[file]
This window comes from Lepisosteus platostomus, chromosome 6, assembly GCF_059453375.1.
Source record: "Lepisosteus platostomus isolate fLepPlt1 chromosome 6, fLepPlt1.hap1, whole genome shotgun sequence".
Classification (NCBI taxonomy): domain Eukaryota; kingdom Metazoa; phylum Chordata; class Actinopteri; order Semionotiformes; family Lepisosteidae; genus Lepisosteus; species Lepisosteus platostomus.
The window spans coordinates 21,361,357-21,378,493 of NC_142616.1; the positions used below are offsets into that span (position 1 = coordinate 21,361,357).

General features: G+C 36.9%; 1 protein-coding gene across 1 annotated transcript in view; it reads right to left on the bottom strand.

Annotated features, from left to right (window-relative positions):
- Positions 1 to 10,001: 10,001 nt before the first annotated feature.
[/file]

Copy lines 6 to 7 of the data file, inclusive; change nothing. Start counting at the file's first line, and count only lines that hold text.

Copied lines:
Annotated features, from left to right (window-relative positions):
- Positions 1 to 10,001: 10,001 nt before the first annotated feature.